Swart_-_cockle_fishery_08

Swart_-_cockle_fishery_08 - Journal of Applied Ecology 2008...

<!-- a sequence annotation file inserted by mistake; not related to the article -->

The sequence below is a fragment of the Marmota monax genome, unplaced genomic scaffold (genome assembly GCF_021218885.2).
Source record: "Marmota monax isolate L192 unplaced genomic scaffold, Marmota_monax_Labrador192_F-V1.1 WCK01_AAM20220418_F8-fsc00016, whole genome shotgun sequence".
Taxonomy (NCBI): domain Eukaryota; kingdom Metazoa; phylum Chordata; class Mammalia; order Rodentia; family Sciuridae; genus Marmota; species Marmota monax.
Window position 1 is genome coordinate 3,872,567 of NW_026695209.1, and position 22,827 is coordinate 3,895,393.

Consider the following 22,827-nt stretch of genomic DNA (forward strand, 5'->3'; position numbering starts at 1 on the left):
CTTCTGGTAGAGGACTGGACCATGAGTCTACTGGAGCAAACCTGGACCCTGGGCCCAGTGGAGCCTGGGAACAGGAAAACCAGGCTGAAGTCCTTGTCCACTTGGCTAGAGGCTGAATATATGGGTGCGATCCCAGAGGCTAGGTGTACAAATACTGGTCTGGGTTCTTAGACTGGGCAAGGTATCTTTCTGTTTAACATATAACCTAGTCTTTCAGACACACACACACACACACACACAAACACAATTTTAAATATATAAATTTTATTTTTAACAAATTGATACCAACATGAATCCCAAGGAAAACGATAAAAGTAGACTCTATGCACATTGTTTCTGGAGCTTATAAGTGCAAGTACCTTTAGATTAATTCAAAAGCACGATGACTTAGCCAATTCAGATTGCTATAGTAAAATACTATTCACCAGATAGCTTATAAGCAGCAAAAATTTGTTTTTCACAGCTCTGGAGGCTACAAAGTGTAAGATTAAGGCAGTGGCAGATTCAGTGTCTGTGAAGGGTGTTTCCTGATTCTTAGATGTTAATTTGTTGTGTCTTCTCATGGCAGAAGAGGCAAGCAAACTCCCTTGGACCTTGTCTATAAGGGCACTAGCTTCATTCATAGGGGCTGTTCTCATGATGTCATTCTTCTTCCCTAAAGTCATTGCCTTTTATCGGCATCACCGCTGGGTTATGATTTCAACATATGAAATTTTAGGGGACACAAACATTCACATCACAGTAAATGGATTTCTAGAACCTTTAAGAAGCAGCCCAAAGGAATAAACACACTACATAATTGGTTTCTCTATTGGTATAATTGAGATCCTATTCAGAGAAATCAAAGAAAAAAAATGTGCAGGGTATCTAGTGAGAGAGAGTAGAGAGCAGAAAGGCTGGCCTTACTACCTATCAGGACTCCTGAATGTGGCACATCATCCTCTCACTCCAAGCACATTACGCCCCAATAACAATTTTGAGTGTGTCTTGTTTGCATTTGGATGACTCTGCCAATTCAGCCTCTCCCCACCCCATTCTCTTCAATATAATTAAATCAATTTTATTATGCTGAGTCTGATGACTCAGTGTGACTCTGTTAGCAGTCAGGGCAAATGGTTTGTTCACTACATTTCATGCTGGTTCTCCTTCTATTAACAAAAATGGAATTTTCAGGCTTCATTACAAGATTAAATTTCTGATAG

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Journal of Applied Ecology 2008, 45 , 82–90 doi: 10.1111/j.1365-2664.2007.01366.x © 2007 The Authors. Journal compilation © 2007 British Ecological Society Blackwell Publishing Ltd Rethinking the interface between ecology and society. The case of the cockle controversy in the Dutch Wadden Sea Jac. A. A. Swart* and Jelte van Andel Science & Society Group, Department of Biology, Faculty of Mathematics and Natural Sciences, University of Groningen, PO Box 14, 9750 AA Haren, The Netherlands Summary 1. Applied ecology, like conservation research, may deal with societal issues if its scientifically based interventions have societal consequences. Human utilization plays a significant role in many ecosystems, so conservation ecologists often have to act on the interface between science and society, where controversies may arise. 2. Using insights from science and technology studies, we have analysed the 15-year controversy on the ecological effects of cockle fishing in the Dutch Wadden Sea, which began around 1990 and involved nature protection and shellfish organizations, as well as several leading Dutch ecologists, in a heated debate. 3. During this controversy, evaluative research on the ecological effects of cockle fishing was under- taken by a consortium of institutes in order to contribute to the process of political decision-making by the Dutch government on cockle fishery in this area. In addition to conservational and com- mercial interests, ecological research itself became part of the controversy. 4. The research projects on the effects of cockle fishing during this controversy are examples of societally contextualized science, implying that interests and societal disputes are intertwined with scientific arguments. We have applied a dynamic model of contextualization in which societal stakes and scientific uncertainty are considered as the main factors determining the different contexts in which conservation research functions. 5. Synthesis and applications. Conservation research, whether it is fundamental or managerially orientated, is related to greater societal aims and interests and might easily face more or less complex societally contextualized situations. Such situations imply extended responsibilities for scientists. Not only is there a need for sound science, but also for a sound way of interacting and communicating with the societal environment. Some elements of such a notion of extended accountability are presented. Key-words: accountability, boundary work, cockle fishing, conservation, contextualization, science & society, shellfish fishery, Wadden Sea Introduction In December 2003, the Dutch Ministry of Agriculture, Nature and Food Quality (LNV) published an evaluation study (EVA II) on the ecological effects of shellfish fishery in the Dutch part of the Wadden Sea. The evaluation consisted of about 2850 pages in 22 reports and 10 technical appendices (see extended summary: Ens, Smaal & De Vlas 2004). The report was the result of 4 years of research by a consortium of four ecological research institutes in the Netherlands. The ministerial
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